A digital section of the GPS receiver contains several correlator channels that perform correlation processing of several GPS satellite signals in parallel. GPS signals employ phase shift keying modulation with pseudo-random noise codes, see, for example, “Understanding GPS: Principles and Applications. Edited by Elliott D. Kaplan. Artech House, Boston, London, 1996, pp. 83-97”. Received signals are characterized by a priori uncertainty of signal parameters: its code phase due to unknown (or not ideally known) time of the signal coming to the receiver, and its carrier frequency due to unknown (or not ideally known) Doppler shift and the reference oscillator frequency drift. Signal search in a GPS receiver, i.e. resolution of the above-mentioned uncertainty, requires time. Many applications of GPS need receivers that are capable of acquiring signals rapidly in difficult signal environments. For example, this can be reception of weak GPS signals indoors and in urban canyons. A short time to acquire these weak signals is important both from a direct viewpoint of a user requirement to get the first position fix as soon as possible, and from the viewpoint of supply energy reduction as a result of a short time-to-first-fix (TTFF).

The first, and straightforward, way to accelerate GPS signal processing in receivers is to increase the number of parallel correlator channels. It is effective (until some practical limit), and it is quite a common practice in design of modern GPS receivers. Examples are: U.S. Pat. No. 5,901,171 to Kohli et al., or PCT Application No. 2000/65751 by Abraham et al., or almost every GPS receiver on the market. The number of parallel correlator channels reaches 12, 24, and sometimes more. Limits of employing this way of signal processing acceleration in GPS receivers arise due to a proportional growth of hardware complexity and consumed energy with the increase of the number of correlator channels.

Another effective way to accelerate signal processing in GPS receivers is to process signals at a faster-than-real-time rate. The fundamental patents claiming this method are: U.S. Pat. No. 5,420,593 to Niles, and U.S. Pat. No. 5,329,549 to Kawasaki. The essence of the method, according to both patents, is that digitized samples of a combination of signal and noise are written into a digital memory at a real-time rate, and then these samples are reproduced from the memory and processed in correlator channels at a significantly higher rate. As a result, a significantly larger amount of candidate signal replicas are tried in a unit of time thus accelerating the overall signal search process. Different receiver options implementing the method can be found, for example, in U.S. Pat. No. 5,901,171 to Kohli et al., U.S. Pat. No. 6,091,785 to Lennen, U.S. Pat. No. 6,044,105 to Gronemeyer, U.S. Pat. No. 6,118,808 to Tiemann, and U.S. Pat. No. 6,300,899 to King. The effect gained with the method is bound by the allowed rate of digital processing that reflects the existing technical level in microelectronics, and/or the acceptable power consumed by the digital processing hardware that is, normally, directly proportional to the processing rate.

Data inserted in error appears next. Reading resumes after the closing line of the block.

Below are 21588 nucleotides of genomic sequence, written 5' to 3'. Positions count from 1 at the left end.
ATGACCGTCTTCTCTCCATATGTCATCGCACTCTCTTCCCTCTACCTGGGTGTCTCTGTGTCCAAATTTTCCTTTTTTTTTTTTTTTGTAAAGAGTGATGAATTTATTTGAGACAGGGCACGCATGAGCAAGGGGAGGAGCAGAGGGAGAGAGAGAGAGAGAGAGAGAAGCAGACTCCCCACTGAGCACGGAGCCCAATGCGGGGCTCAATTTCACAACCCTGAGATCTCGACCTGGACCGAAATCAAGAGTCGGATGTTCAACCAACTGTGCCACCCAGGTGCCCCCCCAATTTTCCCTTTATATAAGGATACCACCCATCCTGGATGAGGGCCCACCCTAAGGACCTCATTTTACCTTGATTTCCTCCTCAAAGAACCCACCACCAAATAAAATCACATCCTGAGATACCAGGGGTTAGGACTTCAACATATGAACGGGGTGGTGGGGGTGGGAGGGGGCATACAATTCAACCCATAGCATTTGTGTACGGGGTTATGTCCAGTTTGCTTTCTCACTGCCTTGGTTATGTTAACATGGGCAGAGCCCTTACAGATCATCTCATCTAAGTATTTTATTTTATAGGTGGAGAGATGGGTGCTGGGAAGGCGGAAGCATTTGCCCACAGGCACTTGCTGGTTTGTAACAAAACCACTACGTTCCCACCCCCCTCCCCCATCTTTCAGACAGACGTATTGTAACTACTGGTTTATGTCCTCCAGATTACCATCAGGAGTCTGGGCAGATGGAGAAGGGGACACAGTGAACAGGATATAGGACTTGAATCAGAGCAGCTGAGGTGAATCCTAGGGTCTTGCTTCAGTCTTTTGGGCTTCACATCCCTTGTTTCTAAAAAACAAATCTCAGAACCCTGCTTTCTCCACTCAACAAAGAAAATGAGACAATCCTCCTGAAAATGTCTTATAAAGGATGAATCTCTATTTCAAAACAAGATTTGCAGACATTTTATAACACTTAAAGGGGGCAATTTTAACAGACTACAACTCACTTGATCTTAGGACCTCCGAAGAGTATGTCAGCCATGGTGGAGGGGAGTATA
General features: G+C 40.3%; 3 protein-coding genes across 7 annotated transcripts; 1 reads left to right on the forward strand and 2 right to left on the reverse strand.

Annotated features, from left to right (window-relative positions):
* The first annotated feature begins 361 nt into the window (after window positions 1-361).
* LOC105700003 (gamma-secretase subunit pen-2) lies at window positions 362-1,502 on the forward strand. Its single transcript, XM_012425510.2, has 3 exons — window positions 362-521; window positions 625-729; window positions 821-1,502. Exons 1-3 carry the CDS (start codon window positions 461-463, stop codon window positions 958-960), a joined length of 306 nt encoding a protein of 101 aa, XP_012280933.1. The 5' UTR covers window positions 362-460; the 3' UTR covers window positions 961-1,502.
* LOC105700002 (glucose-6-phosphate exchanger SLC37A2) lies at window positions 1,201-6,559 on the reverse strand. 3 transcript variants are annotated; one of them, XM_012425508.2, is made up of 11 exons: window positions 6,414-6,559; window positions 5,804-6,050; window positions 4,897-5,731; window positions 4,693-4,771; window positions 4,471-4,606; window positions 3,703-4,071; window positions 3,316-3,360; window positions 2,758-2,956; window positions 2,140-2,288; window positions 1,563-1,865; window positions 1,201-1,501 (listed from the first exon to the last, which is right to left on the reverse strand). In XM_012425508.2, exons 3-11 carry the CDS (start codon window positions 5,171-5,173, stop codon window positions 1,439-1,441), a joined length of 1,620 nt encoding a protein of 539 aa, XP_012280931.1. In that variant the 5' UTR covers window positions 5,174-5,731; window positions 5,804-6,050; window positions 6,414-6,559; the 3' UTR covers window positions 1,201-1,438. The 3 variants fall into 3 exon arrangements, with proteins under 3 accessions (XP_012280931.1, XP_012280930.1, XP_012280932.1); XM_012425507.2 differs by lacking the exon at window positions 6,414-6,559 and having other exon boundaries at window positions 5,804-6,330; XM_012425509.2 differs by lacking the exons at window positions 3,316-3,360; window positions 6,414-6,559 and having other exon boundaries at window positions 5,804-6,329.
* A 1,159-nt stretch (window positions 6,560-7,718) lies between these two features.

The third way to accelerate signal processing in GPS receivers is to implement parallel (pseudo-parallel) spectral analysis of preliminary correlation processing results with the help of a Fast Fourier Transform (FFT) or a Discrete Fourier Transform (DFT) method.

Examples of the use of FFT for acquisition of GPS signals may be found in U.S. Pat. No. 4,701,934 to Jasper, and PCT Application No. 2001/86318 by Bryant et al., or U.S. Pat. Application No. 2002/0005802 by Bryant.

Examples of the use of DFT for acquisition of GPS signals may be found in U.S. Pat. No. 5,347,284 to Volpi et al., U.S. Pat. No. 5,535,237 to Volpi et al., PCT Application No. 2002/23327 by Van Wechel, PCT Application No. 2002/23783 by van Wechel, and U.S. Pat. No. 6,327,473 to Soliman et al.